Real-World Design

In Uncategorizedby tfwm

Case studies in effective, tailored loudspeaker designs that go beyond the cookie-cutter method.

The trend in today’s successful churches is in incorporating specially-tailored, integrated audio systems. Cutting-edge designers are creating systems that support a church’s unique program and worship style, without resorting to cookie-cutter loudspeaker approaches.

Loudspeaker Design

With the proliferation of 3-D room modeling programs, it is often relatively easy to get good loudspeaker coverage within a room. It is then that a designer must begin to look at the other elements that will make up a good system: intelligibility; spatial imaging; realism; dynamics; impact, architectural integration, etc.

There are a variety of system types to choose from: mono, stereo, alternating left-right, left-center-right, etc. Within these groups there are still a multitude of options. Each method has strengths and weaknesses in the areas of supporting speech, supporting music, complexity and cost. It is up to the designer to match the speaker design to the ministry requirements, architecture of the room, and budget.

The following are real-world design examples where creative solutions were developed to meet the needs of the client.

Case Study: The Woodlands United Methodist Church

Case Study: Stonebriar Community Church

Stonebriar Community Church is the ministry of Dr. Chuck Swindoll, bestselling author and host of “Insight for Living”. The church is located in Frisco, Texasa bedroom community north of Dallas experiencing an explosive population growth.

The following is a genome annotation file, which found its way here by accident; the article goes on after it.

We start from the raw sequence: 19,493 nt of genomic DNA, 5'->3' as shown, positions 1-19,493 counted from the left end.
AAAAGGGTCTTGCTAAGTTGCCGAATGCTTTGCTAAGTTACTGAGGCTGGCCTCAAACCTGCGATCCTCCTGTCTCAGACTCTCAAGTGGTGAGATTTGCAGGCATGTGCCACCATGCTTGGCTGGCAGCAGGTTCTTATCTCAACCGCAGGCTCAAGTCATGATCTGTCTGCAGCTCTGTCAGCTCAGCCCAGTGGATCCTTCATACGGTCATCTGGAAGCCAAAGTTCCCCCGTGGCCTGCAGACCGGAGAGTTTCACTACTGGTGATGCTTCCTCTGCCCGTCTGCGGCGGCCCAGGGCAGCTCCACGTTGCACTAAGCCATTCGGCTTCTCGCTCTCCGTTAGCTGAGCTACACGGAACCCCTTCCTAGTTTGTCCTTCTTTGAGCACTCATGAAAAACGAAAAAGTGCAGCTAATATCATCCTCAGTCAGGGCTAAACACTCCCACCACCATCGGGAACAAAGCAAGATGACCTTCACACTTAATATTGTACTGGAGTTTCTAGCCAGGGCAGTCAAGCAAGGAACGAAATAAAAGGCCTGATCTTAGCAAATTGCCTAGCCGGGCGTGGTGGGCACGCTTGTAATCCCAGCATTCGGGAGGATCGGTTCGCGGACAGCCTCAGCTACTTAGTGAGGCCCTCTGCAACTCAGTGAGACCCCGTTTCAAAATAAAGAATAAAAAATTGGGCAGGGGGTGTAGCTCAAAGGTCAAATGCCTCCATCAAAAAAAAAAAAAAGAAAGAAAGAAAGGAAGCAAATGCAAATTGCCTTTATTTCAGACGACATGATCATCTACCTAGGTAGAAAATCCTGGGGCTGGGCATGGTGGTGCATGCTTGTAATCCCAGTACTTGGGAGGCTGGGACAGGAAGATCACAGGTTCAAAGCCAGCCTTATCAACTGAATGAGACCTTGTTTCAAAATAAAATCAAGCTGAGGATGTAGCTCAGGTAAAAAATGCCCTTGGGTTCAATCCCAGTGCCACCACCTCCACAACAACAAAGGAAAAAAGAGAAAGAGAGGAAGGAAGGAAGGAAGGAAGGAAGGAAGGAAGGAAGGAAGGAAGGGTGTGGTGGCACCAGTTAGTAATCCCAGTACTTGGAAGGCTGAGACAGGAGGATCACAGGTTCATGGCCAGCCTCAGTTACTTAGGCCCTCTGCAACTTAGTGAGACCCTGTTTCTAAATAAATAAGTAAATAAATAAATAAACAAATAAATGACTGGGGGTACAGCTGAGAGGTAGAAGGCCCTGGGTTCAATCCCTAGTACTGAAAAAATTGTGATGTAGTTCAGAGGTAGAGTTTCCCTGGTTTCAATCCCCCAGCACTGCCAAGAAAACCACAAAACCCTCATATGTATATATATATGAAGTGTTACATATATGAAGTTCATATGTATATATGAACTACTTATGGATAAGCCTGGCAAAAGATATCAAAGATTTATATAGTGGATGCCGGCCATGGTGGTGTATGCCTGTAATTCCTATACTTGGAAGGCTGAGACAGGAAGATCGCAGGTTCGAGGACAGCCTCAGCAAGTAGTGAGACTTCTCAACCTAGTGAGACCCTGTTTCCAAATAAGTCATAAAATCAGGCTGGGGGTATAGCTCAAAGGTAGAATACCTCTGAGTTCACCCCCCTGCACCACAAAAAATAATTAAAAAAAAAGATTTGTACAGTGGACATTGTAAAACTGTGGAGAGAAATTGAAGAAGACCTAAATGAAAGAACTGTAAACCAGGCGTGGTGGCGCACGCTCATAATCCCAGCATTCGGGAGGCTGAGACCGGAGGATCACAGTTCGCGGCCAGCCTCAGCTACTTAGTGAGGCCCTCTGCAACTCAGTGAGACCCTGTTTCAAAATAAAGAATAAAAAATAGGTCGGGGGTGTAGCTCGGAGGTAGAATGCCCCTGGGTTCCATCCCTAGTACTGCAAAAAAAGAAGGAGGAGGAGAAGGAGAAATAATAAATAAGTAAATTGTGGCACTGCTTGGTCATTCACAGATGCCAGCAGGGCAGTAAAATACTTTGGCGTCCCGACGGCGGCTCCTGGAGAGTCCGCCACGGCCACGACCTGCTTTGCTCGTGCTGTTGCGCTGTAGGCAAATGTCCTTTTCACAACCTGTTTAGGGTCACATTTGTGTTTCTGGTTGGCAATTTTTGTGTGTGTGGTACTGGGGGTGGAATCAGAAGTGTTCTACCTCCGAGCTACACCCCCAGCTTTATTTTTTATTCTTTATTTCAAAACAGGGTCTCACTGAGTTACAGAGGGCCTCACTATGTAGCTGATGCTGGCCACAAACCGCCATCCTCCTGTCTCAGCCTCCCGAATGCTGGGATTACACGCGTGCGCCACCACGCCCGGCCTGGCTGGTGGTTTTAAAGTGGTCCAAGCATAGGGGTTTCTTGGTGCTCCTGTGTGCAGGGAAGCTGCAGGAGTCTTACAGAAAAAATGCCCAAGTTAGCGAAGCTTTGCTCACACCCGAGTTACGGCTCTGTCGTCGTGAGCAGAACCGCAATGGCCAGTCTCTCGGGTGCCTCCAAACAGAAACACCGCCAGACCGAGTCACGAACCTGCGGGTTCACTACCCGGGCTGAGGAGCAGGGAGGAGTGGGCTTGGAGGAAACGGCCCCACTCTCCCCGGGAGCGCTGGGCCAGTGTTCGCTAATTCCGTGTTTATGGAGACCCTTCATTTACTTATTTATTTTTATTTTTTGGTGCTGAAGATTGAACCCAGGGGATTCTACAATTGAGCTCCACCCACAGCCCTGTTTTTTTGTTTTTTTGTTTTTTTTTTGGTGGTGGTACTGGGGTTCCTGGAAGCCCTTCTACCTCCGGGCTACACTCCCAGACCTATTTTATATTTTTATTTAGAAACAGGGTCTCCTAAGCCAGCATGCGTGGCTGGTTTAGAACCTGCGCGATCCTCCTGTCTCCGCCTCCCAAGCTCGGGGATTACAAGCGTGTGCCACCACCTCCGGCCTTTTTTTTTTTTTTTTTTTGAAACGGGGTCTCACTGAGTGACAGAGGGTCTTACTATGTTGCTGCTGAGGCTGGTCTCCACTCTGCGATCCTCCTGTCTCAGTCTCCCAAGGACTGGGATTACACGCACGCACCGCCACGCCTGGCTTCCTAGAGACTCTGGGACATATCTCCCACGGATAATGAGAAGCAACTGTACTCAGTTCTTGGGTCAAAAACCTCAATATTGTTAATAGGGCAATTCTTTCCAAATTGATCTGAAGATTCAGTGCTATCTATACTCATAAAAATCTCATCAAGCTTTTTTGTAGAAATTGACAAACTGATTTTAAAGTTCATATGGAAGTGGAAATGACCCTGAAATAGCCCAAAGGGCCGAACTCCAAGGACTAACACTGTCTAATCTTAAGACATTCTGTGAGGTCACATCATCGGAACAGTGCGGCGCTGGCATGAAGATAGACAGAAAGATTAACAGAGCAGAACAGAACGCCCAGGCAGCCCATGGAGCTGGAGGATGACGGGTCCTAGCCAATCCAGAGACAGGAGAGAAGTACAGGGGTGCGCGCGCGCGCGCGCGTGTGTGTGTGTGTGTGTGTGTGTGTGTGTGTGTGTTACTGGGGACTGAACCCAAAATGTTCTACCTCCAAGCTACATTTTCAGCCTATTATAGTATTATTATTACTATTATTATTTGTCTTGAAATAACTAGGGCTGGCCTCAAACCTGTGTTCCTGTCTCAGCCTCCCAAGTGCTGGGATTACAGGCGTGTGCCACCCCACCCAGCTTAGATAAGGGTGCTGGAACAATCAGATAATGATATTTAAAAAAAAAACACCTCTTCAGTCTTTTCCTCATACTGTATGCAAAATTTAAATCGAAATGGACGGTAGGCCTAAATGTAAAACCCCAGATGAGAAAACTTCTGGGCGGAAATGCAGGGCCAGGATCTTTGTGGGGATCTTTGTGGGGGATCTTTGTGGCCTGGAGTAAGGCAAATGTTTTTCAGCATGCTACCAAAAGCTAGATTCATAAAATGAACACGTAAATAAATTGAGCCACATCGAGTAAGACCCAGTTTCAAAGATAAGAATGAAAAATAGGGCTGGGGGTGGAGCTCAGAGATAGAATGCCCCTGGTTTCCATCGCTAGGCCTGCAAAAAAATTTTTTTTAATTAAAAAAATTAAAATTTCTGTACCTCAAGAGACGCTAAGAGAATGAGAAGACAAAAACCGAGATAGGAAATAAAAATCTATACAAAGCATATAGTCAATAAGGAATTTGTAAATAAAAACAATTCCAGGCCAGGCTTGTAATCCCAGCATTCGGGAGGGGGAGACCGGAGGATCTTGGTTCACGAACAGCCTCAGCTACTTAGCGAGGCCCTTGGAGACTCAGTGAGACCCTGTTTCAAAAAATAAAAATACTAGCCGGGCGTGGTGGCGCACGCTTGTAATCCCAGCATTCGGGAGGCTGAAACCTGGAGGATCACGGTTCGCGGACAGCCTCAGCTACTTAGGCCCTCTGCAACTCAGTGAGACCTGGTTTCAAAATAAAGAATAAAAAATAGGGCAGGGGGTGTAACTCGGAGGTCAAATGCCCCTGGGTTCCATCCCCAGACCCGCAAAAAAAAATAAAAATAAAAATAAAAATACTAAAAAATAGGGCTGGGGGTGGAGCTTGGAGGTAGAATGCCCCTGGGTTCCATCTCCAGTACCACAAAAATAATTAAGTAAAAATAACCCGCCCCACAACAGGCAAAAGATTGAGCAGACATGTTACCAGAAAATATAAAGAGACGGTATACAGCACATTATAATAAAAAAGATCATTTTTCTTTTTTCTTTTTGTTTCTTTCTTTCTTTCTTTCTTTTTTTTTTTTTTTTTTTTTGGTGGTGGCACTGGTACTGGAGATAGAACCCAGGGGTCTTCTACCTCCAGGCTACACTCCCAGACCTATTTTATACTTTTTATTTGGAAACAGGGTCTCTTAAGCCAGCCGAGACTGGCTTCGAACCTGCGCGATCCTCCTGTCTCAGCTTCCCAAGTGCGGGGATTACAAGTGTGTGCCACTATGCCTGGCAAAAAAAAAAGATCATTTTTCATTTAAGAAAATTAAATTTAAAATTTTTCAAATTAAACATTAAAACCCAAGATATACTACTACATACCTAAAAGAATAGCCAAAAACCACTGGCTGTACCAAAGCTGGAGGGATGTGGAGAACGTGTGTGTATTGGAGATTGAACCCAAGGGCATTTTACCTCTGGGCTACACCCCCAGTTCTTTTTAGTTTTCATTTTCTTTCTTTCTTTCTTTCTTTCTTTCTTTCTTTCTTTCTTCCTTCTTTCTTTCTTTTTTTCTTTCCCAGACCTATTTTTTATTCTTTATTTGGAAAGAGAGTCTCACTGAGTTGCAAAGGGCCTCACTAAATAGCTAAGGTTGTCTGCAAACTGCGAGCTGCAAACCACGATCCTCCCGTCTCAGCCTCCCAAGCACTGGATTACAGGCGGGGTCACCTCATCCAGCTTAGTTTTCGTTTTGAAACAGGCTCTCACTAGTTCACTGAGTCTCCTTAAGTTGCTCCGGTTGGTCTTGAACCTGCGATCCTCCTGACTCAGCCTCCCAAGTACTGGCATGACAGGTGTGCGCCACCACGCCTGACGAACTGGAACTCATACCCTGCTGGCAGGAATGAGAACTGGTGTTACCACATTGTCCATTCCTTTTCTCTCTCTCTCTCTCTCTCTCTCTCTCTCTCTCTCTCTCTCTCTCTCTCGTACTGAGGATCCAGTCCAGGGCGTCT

A centerpoint of the church’s ministry is teaching by Dr. Swindoll, so it was important that the sound system provide an intimate means of communication with the audience. Worship is also an important element of services and typically consists of hymns and choruses. Instrumentation can range from a 25-piece orchestra to a small band with a rhythm section.

The main auditorium is a rectangular shape with the platform on the long side of the rectangle. It seats 1500 in a combination of flat floor seating at the front and terraced seating at the rear.

During the initial design stages, several different approaches were discussed. Focus quickly centered on two options, alternating left-right or left-center-right. Both options would provide good speech intelligibility, but there were additional factors. A left-center-right system provides much better spatial imaging, but at a significant cost increase. In the end the Church decided that they were not willing to compromise the sound system, and the design for a left-center-right system was begun.